Aortic stenosis is a condition that results from narrowing of the aortic valve of the heart. This valve normally allows blood flow to be pumped from the main chamber of your heart to the rest of your body. When this valve becomes significantly narrowed, it can put an increased amount of stress and pressure on the heart muscle. This can lead to symptoms of chest discomfort, shortness of breath, leg swelling, fatigue, lightheadedness, syncope (passing out spells), and even sudden death.
TAVI or TAVR stands for transcatheter aortic valve replacement. Currently, this is an option for patients with severe aortic stenosis causing symptoms that are too high risk for standard valve replacement surgery.
During a TAVI or TAVR procedure, a catheter about the size of a pen, is inserted in the artery in the leg and carefully passed up into the heart. One type of TAVR valve, made of bovine (cow) tissue and supported on a metal stent, is then implanted inside the narrowed valve resulting in a normal functioning aortic valve. With a TAVR procedure, the patient does not need the chest opened for surgery or put on a heart-lung (bypass) machine.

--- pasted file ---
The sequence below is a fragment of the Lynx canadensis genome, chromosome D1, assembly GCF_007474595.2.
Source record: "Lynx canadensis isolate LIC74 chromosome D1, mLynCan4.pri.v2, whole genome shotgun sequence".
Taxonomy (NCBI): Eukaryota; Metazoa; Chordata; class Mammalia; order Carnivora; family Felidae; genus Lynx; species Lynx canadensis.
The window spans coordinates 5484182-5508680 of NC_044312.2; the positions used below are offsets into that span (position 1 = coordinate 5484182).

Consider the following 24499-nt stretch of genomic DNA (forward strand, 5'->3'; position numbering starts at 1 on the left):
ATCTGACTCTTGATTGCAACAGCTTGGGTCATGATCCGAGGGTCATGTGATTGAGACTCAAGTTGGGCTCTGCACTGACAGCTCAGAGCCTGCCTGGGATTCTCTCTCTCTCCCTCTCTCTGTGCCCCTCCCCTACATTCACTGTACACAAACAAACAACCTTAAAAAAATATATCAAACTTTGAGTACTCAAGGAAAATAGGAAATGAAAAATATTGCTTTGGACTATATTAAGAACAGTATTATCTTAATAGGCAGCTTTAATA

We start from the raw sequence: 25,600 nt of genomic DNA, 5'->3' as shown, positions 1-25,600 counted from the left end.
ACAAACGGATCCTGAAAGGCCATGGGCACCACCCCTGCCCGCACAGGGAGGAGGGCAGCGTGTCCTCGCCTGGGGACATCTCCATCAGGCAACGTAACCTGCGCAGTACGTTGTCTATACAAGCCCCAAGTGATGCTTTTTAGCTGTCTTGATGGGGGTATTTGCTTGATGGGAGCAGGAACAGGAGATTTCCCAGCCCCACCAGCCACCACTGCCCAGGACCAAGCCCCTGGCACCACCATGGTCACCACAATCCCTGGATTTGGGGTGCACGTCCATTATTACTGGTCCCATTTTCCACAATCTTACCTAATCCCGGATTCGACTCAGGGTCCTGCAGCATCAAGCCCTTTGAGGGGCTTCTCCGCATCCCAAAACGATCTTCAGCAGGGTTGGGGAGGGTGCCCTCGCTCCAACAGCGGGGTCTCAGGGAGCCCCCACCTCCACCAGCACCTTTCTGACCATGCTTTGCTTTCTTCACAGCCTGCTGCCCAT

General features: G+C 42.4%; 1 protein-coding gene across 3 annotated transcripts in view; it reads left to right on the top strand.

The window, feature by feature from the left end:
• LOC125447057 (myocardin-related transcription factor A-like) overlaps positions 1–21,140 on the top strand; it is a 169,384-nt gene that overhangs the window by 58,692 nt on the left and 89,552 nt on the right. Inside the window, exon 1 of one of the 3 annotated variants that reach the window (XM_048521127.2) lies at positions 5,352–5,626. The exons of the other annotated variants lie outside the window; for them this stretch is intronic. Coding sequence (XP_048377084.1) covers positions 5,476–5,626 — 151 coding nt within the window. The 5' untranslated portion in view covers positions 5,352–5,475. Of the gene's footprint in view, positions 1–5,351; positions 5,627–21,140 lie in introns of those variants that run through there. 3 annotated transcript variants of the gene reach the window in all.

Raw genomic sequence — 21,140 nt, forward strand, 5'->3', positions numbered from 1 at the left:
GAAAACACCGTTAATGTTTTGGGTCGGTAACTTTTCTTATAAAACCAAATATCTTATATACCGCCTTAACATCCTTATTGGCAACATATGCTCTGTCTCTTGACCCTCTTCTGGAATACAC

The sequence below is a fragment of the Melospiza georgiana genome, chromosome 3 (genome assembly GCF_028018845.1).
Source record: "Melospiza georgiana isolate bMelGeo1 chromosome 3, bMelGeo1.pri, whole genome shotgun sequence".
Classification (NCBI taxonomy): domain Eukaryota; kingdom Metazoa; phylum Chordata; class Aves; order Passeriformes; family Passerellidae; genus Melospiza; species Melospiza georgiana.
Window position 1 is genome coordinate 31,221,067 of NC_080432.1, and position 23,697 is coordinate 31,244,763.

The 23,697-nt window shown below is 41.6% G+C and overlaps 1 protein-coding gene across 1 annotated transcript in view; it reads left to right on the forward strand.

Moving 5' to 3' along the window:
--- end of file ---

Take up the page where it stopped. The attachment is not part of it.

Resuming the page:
Is TAVI/TAVR safe?
The TAVI/TAVR procedure has been done in over 50,000 patients worldwide. It was FDA approved in November 2011. In the research trials evaluating TAVI/TAVR, it was shown to significantly allow patients to live longer and with better quality of life when compared to treating with medicines only. As with any heart procedure, TAVI/TAVR has its own risks. These risks can be discussed with your physician at the time of your appointment.
Where is TAVI/TAVR being done? Who does this procedure?
Currently, the FDA is allowing TAVI/TAVR to be done at hospitals with a high level of cardiac and heart surgery experience. The procedure is performed by a team of physicians including both cardiologists and heart surgeons. At this time, Dr. Ravi Ramana of Heart Care Centers, is performing this procedure at Advocate Christ Medical Center.